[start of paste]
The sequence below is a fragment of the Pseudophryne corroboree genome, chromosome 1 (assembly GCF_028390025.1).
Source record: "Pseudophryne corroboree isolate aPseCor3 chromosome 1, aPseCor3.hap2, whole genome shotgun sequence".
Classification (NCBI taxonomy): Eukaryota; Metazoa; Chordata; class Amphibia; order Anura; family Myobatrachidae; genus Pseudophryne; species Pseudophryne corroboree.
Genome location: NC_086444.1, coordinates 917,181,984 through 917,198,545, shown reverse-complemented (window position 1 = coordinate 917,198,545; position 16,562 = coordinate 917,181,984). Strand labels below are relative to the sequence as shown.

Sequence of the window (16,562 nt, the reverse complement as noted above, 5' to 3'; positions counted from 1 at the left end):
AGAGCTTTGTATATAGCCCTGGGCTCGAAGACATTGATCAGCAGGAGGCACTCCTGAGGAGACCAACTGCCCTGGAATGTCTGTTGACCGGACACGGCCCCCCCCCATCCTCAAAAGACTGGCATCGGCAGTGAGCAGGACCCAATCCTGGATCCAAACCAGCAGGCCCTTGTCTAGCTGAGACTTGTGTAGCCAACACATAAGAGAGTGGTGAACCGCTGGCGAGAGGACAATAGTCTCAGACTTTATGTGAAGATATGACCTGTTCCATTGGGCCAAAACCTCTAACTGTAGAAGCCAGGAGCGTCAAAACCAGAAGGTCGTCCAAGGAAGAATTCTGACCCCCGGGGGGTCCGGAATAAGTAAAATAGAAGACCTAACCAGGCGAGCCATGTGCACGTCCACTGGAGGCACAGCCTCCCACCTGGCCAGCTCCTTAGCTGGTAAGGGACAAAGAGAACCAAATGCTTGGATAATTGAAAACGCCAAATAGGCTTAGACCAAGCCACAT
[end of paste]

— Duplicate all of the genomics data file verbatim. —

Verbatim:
The sequence below is a fragment of the Pseudophryne corroboree genome, chromosome 1 (assembly GCF_028390025.1).
Source record: "Pseudophryne corroboree isolate aPseCor3 chromosome 1, aPseCor3.hap2, whole genome shotgun sequence".
Classification (NCBI taxonomy): Eukaryota; Metazoa; Chordata; class Amphibia; order Anura; family Myobatrachidae; genus Pseudophryne; species Pseudophryne corroboree.
Genome location: NC_086444.1, coordinates 917,181,984 through 917,198,545, shown reverse-complemented (window position 1 = coordinate 917,198,545; position 16,562 = coordinate 917,181,984). Strand labels below are relative to the sequence as shown.

Sequence of the window (16,562 nt, the reverse complement as noted above, 5' to 3'; positions counted from 1 at the left end):
AGAGCTTTGTATATAGCCCTGGGCTCGAAGACATTGATCAGCAGGAGGCACTCCTGAGGAGACCAACTGCCCTGGAATGTCTGTTGACCGGACACGGCCCCCCCCCATCCTCAAAAGACTGGCATCGGCAGTGAGCAGGACCCAATCCTGGATCCAAACCAGCAGGCCCTTGTCTAGCTGAGACTTGTGTAGCCAACACATAAGAGAGTGGTGAACCGCTGGCGAGAGGACAATAGTCTCAGACTTTATGTGAAGATATGACCTGTTCCATTGGGCCAAAACCTCTAACTGTAGAAGCCAGGAGCGTCAAAACCAGAAGGTCGTCCAAGGAAGAATTCTGACCCCCGGGGGGTCCGGAATAAGTAAAATAGAAGACCTAACCAGGCGAGCCATGTGCACGTCCACTGGAGGCACAGCCTCCCACCTGGCCAGCTCCTTAGCTGGTAAGGGACAAAGAGAACCAAATGCTTGGATAATTGAAAACGCCAAATAGGCTTAGACCAAGCCACAT